It’s time to rethink faith. It’s time to rethink church. Let me rephrase it….
Church: let’s rethink how we be church.
In Bible times Paul was the master of reimagining how he reached out to people, and how he put his faith into action. It was his zeal for the gospel that drove him to say (paraphrased) “I try to be everything to everyone, because I want people to know God!” (1 Cor 9); and so if our faith is active, then it means we need to take a look at how both we individually and collectively reach out to people in our society based upon its culture. In one sense, it can be hard, and in another sense it’s easy – if we are willing to listen to societies aches and pains.
For example, our society has gone through so much trauma in the past 18 months; and so, imagine a church that yes helps those who have faith, but also simply opens a café space for people to come and rant, grieve, and lament over their losses for the entirety of the church service.
Imagine a church that instead of putting its energy into a service, instead gathers people around tables for families to be together.
Imagine a church that places as much emphasis on standing alongside single parents, as it does on its musical worship.
Now that is a church that I’m sure all people could not only be a part of, but be proud to belong to.
Today let’s pray for:
- Our church leaders as they think about what “church” looks like coming out of the pandemic.
- Ourselves that we would have our attentions turned to the aches within our society
- For the young people as they continue to try and navigate who they are in a world society that is struggling with identity.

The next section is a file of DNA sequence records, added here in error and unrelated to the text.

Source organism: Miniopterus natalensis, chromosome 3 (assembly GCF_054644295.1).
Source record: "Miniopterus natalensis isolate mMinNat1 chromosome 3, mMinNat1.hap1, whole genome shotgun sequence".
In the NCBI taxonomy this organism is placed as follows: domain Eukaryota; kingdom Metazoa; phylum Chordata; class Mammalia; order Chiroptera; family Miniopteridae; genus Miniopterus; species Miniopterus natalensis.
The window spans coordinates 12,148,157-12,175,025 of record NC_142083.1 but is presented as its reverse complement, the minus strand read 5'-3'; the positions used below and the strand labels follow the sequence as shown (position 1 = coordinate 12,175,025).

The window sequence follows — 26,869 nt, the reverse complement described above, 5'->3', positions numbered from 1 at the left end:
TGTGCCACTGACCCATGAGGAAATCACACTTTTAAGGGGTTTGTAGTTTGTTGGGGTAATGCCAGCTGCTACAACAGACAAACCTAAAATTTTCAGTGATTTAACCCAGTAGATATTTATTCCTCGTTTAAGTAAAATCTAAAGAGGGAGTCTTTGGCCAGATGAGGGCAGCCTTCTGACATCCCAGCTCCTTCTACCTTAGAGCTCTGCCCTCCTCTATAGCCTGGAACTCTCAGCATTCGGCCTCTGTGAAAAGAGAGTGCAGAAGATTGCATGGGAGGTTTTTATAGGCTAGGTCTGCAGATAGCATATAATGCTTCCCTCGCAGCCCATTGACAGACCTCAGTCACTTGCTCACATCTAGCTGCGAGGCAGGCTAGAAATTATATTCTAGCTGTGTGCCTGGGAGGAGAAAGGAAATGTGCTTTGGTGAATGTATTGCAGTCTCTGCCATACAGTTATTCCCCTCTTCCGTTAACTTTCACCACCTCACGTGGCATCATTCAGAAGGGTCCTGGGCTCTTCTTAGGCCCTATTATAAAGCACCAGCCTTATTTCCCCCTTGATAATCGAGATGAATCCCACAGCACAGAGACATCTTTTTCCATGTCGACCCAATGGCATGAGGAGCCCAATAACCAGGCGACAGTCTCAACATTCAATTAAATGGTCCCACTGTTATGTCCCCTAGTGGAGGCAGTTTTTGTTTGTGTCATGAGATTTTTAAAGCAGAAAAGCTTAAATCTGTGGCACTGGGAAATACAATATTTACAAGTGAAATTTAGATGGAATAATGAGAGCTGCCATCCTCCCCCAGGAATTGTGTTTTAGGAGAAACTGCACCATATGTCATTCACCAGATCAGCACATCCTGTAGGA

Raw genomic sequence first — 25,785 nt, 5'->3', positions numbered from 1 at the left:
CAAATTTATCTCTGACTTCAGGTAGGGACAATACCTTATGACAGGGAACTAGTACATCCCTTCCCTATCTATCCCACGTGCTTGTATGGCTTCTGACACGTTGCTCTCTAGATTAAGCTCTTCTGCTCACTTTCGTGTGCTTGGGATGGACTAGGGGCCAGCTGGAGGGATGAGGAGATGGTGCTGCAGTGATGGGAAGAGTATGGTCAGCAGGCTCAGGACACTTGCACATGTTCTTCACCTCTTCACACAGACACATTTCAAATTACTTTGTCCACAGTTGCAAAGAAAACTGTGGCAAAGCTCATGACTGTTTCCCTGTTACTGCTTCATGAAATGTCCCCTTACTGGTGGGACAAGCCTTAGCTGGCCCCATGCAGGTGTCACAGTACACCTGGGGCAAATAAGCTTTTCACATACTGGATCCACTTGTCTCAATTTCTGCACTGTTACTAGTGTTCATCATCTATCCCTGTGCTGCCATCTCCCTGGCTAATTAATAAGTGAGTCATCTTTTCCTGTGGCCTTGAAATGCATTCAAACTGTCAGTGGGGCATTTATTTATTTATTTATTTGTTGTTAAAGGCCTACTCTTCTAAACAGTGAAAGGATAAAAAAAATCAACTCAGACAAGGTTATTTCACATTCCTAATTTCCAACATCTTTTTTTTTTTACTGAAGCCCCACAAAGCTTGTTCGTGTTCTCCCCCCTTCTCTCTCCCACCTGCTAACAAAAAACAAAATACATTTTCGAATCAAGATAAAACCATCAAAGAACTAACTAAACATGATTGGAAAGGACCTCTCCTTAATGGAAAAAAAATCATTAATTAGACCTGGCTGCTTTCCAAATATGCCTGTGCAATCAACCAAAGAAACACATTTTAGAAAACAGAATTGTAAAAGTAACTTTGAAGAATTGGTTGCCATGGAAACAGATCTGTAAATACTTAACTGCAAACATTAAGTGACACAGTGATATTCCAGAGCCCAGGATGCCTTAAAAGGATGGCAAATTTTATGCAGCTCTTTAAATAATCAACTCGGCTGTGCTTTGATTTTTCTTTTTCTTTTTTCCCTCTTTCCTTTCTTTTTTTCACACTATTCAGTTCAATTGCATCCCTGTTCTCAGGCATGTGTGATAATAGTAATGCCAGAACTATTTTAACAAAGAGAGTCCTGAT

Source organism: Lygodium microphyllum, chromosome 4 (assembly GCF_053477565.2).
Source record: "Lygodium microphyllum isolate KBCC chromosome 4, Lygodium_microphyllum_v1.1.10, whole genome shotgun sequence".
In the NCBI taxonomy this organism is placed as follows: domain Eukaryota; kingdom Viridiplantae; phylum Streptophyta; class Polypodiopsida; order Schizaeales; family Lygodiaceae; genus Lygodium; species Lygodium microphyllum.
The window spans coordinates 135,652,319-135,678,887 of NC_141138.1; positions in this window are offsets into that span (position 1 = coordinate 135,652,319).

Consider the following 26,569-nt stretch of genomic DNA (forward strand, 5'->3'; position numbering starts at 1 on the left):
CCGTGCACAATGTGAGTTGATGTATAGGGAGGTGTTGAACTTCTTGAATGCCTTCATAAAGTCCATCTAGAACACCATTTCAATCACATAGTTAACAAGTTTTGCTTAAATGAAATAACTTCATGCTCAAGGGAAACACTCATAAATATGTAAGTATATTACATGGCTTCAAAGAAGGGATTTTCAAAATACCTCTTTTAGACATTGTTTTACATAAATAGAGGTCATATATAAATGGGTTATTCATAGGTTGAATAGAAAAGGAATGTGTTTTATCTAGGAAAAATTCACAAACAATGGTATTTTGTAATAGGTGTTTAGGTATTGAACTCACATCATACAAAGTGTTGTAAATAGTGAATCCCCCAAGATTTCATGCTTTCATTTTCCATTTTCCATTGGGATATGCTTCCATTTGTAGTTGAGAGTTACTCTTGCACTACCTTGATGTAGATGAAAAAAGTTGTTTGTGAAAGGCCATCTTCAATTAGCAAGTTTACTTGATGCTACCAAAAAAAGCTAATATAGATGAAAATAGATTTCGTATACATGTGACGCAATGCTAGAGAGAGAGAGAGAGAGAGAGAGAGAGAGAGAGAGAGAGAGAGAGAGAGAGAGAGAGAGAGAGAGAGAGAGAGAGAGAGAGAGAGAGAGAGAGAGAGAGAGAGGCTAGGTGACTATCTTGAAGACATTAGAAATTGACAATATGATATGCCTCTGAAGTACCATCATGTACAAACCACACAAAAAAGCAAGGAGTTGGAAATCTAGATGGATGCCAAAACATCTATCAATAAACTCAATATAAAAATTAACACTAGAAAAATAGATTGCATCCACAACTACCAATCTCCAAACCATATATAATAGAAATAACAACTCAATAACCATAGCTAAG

- For our communities that they see Christ in people as something to be valued.
- For families who are really struggling to function right now. May they find what they need amongst their turmoil.
We are getting the building (church sanctuary and our hall) ready to re-open, taking the opportunity for some cleaning and repairs.
A message from Tim Livesey, CEO, Embrace the Middle East
A prayer for peace in Israel and Palestine -click here
We raised money during lent to twin taps and our bins. Here is the certificate confirming that 10 of the church taps have been twinned with taps in Guatemala.
A blessing given by Andrew on his last service
We have collected money to give Andrew a gift to remember us by. Andrew has always wanted a manuscript of the Lindisfarne Gospels. After just a few weeks lead time the manuscript has safely arrived and Andrew is delighted with it. Andrew stated 'I was born about 60 miles from Lindisfarne, and am due to visit the Holy Island later on in my Sabbatical, so this truly is a fabulous gift of great significance for me, with which I have fond memories of the people called Methodist in Stratton.'
As a point of interest, the original manuscripts are in the British Library
Our new Minister from September 2021
The Rev Stephen Roe (Deacon) and his wife Angela are coming from North Wales to join us from September, to continue his ministry at Stratton and at the Dorcan Church
We look forward to what Stephen will bring to share with us as he proclaims the gospel, and together we explore new opportunities to build God’s house here in Stratton and more widely in the East Swindon community.
A moment of quiet
Ripon Lowerdales Methodist Church uses Helen's poem to produce this excellent video. Check out their other prayer space videos